Reggie Bush has parted ways with his marketing agent, Mike Ornstein, a controversial figure who helped Bush land about $50 million in endorsement deals before the 2005 Heisman Trophy winner even signed his rookie contract with the New Orleans Saints, Yahoo! Sports has learned.
Ornstein revealed his split with Bush when he called a New Orleans-area businessman last week and canceled a $5,000 order for 120 turkeys that Bush planned to give to Saints players and team officials for Thanksgiving, said Glenn Mistich, owner of the Gourmet Butcher Block that filled the order.
"He told me, 'Reggie and I aren't working together anymore,' " Mistich said Sunday. "I don't know what happened. I don't know if Reggie even knows about [the canceled order]."
A second source who spoke on the condition of anonymity said Bush had fired Ornstein.
Ornstein hung up the phone when a reporter identified himself, and he did not return a subsequent phone message. Bush declined to comment after the Saints' game against the Steelers in Pittsburgh.
In addition to losing his marquee client, Ornstein recently was subpoenaed by the U.S. Attorney's office to answer questions before a grand jury in Ohio. Ornstein received the summons on the opening week of the season, when New Orleans played at Cleveland on Sept. 10.
Four sources confirmed that Ornstein received the subpoena, and one said Ornstein was served in clear view of several witnesses. The subpoena is said to be related to Ornstein receiving Super Bowl tickets from the Cleveland Browns several years ago in exchange for the use of cars.
Ornstein was convicted – along with two others – of defrauding the NFL while he was a league employee in 1995.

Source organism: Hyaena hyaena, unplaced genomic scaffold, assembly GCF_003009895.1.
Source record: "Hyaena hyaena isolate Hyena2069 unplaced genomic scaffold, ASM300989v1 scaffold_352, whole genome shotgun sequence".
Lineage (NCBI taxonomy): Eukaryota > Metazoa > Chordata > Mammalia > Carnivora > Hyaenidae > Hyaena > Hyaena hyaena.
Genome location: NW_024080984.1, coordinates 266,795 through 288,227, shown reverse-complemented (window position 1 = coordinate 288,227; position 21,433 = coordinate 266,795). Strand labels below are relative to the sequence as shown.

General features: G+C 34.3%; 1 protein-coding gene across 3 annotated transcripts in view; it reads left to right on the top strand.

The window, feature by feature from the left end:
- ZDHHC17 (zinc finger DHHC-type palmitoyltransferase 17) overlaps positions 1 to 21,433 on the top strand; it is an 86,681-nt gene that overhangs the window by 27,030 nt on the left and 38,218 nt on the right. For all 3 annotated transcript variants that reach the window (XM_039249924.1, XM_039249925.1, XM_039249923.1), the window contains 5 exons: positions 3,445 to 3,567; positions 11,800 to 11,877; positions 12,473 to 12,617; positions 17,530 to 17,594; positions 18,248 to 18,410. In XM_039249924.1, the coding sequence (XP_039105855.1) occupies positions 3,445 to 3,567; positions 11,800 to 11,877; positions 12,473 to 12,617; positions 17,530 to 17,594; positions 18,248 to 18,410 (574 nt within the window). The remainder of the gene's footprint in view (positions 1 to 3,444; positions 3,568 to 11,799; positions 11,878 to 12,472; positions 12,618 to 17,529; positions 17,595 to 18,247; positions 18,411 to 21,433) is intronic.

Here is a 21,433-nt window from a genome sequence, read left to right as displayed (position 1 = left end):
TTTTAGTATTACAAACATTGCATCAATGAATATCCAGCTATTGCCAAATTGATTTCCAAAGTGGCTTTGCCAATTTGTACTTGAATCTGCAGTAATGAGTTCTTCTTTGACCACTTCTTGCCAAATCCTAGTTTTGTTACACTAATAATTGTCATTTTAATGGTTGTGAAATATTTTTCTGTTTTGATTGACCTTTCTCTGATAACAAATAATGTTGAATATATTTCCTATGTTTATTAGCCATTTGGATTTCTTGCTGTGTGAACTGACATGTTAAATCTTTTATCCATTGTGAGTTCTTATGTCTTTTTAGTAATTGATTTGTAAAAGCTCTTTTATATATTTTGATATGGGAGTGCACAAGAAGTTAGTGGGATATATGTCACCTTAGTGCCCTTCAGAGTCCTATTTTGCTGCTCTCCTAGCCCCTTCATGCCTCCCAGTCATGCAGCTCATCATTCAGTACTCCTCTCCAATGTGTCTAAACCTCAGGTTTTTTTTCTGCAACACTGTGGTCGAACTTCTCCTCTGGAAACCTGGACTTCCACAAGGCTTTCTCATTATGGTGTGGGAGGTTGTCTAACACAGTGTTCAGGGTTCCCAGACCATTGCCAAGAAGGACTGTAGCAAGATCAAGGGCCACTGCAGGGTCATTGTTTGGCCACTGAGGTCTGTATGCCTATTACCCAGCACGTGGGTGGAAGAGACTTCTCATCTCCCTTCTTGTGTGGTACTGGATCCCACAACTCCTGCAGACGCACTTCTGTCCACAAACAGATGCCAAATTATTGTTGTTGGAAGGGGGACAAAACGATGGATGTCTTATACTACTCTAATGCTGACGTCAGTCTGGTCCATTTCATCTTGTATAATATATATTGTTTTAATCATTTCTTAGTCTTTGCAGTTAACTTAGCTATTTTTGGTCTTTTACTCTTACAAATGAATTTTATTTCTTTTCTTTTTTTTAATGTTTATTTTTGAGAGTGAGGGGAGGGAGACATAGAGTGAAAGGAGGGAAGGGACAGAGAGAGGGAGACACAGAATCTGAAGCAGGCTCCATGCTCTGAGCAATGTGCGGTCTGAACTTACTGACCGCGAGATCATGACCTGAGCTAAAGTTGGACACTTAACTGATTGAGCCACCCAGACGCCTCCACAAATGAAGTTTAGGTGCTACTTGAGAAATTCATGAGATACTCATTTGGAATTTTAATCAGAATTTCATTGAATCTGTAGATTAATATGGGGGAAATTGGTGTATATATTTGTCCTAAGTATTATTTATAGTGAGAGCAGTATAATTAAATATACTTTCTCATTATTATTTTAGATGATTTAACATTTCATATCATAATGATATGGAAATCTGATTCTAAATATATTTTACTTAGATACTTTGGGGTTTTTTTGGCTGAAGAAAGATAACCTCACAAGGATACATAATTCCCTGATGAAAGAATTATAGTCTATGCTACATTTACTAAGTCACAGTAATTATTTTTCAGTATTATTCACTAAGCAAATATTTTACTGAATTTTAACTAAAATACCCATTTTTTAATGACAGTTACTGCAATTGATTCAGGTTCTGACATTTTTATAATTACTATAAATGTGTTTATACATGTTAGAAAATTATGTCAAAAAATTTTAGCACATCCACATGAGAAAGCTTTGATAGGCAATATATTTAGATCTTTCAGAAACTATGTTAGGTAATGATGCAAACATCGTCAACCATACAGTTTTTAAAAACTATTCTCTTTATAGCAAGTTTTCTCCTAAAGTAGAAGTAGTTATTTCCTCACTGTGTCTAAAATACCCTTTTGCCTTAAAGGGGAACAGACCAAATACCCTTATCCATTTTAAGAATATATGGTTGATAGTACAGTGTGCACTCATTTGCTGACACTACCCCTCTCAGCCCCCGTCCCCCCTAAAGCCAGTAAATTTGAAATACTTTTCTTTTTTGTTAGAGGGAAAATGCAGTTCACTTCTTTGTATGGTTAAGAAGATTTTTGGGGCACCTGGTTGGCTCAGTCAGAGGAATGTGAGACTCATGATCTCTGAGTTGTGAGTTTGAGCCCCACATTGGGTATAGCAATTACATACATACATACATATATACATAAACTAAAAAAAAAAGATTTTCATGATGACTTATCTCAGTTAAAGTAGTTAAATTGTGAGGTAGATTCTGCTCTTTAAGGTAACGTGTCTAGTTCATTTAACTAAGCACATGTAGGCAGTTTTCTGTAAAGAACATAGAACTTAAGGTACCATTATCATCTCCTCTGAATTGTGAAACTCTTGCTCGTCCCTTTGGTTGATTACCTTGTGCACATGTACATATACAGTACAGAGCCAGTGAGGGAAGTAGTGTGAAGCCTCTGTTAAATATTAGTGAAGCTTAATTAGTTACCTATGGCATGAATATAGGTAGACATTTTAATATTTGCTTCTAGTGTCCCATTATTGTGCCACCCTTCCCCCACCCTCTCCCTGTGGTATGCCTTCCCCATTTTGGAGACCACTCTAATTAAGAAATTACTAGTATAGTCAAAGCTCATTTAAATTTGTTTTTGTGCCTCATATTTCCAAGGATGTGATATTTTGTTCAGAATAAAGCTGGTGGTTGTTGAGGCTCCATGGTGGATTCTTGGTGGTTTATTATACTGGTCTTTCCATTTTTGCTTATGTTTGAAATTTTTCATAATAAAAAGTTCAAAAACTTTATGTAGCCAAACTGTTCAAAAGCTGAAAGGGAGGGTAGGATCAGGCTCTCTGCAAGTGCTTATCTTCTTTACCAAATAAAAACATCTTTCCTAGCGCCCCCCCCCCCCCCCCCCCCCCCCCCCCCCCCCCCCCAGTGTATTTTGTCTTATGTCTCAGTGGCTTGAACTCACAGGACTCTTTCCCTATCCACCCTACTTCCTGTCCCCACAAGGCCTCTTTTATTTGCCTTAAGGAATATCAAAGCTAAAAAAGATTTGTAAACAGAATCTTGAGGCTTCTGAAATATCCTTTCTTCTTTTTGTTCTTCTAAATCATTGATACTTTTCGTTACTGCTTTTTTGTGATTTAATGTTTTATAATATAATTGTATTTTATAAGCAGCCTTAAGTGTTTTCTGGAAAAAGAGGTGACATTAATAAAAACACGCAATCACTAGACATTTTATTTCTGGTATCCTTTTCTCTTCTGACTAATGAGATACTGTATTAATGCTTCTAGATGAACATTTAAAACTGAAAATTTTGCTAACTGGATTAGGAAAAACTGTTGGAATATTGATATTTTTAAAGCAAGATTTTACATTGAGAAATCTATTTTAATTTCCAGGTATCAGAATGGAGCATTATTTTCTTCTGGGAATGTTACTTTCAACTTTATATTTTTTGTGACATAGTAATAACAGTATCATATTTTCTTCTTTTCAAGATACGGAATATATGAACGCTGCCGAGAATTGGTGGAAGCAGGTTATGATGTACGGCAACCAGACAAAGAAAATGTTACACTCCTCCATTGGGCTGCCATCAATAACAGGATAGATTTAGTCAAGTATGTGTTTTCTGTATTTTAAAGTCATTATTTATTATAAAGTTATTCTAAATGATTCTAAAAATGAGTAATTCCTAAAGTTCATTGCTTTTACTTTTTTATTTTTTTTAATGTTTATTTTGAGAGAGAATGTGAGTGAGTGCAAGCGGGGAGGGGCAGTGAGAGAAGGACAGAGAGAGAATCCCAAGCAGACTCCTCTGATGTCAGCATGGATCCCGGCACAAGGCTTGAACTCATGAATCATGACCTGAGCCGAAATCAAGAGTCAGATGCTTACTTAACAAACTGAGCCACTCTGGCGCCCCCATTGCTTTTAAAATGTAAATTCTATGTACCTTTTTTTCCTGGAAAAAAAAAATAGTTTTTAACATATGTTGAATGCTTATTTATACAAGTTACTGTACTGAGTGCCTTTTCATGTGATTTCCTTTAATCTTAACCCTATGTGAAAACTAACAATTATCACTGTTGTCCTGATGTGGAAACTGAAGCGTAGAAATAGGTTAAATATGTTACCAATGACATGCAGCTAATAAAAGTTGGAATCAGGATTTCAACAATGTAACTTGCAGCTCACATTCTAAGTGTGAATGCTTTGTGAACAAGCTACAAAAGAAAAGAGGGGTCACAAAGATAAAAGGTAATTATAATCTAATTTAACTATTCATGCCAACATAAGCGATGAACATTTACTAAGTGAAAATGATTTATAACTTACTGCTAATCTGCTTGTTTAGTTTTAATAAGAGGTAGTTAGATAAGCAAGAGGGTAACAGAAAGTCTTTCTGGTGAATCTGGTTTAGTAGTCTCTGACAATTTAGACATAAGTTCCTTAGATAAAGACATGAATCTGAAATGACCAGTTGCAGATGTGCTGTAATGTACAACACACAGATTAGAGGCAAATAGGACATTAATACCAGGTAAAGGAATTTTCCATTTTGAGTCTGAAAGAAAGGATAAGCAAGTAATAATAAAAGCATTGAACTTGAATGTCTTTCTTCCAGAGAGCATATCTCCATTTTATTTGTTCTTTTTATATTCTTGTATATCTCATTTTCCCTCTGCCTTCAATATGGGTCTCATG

In September, a Yahoo! Sports investigation showed that Bush and his family appear to have accepted improper cash and benefits from Ornstein, in potential violation of NCAA rules. The Pacific-10 Conference and NCAA are investigating the matter.
Ornstein was instrumental in helping Bush amass a fortune in endorsements and ingratiate himself to a New Orleans community still reeling from the effects of Hurricane Katrina.
Negotiating on Bush's behalf, Ornstein secured deals with adidas, Pepsi and Hummer. He also hooked up with Subway and EA Sports video games in an unprecedented windfall for an NFL rookie. The deals were signed well before Bush agreed to a contract with the Saints that included a $26-million guaranteed bonus.
Ornstein also played a prominent role in helping Bush carve out a favorable image in New Orleans. Following the April 28 NFL draft, Bush and his sponsors donated more than $50,000 to Holy Rosary Academy to help keep the special-needs school operational, funded an $86,000 installation of a new playing surface at a stadium used by many of the area's high school football programs and arranged for Hummer to donate a dozen of its vehicles to the police department in a city adjacent to New Orleans.
Bush's charitable efforts also have included partnering with the international hunger relief organization Feed The Children, the NFL Players Association and Urban Impact Ministries to help deliver food and toiletries to needy families in New Orleans.
Y! Sports NFL writer Charles Robinson also contributed to this report